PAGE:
This one is a bit odd: Mi ricordero' di te - why not Ti ricordero', or if ricordarsi is with di - why not Io ricordero' di te
"ti ricorderò" is correct and quite similar in meaning to "mi ricorderò di te".
"io ricorderò di te" is wrong
The way I think about this sentence is "Myself I will remember/remind of you forever" - so - "I will remind myself of you forever" However I prefer to say ti ricordero' :)
Good question. Not sure it has been answered yet. Anyone? In the meantime have a lingot for asking it.
Why not "I will forever remember you" when you can say "I will forever be in your debt"?
I don't know what kind of English you've been speaking but I've never heard anyone say that. :o
I think it's because per + sempre, when said together specifically mean 'forever'.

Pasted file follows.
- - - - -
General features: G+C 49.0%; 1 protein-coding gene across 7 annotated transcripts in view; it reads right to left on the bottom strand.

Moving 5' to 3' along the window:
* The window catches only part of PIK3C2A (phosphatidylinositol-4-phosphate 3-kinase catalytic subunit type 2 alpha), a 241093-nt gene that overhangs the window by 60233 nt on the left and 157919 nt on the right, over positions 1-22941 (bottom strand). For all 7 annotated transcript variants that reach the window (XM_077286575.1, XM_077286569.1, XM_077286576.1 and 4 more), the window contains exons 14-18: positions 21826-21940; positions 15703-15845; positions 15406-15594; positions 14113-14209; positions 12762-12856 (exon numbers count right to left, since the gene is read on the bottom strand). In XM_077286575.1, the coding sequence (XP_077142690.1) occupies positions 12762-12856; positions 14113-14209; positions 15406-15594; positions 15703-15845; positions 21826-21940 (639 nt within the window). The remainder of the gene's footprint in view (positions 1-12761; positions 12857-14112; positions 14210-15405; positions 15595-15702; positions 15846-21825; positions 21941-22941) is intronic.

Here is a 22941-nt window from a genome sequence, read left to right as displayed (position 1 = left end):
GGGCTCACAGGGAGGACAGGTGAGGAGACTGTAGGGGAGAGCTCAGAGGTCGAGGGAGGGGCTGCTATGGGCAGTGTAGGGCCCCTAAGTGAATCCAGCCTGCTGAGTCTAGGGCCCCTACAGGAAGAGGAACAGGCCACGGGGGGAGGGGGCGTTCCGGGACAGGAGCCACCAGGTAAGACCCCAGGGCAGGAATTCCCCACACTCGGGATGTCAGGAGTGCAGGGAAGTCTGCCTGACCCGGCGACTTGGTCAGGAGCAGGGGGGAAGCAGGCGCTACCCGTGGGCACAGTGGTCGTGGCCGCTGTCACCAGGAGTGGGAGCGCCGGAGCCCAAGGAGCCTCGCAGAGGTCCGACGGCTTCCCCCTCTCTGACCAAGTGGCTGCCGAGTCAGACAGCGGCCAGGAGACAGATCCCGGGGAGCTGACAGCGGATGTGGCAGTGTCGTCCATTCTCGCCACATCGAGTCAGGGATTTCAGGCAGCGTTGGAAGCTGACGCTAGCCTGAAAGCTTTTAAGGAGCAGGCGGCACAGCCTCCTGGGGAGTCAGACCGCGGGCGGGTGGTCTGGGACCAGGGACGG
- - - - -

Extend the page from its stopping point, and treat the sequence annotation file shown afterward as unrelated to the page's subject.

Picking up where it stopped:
D.L. let me translate it as "I will always remember you". You have understood the meaning. Sometimes D.L. hasn't got every possible translation programmed in. Losing hearts just gives you more opportunity to practice. It's all good. ;-)
I'm a US speaker, and I don't accept "for always" as valid either, although it's cute when very small children say it.
This might seem like an obvious question, but how do we know that this is reflexive and not an indirect pronoun? Is it just the 'di' that gives it away?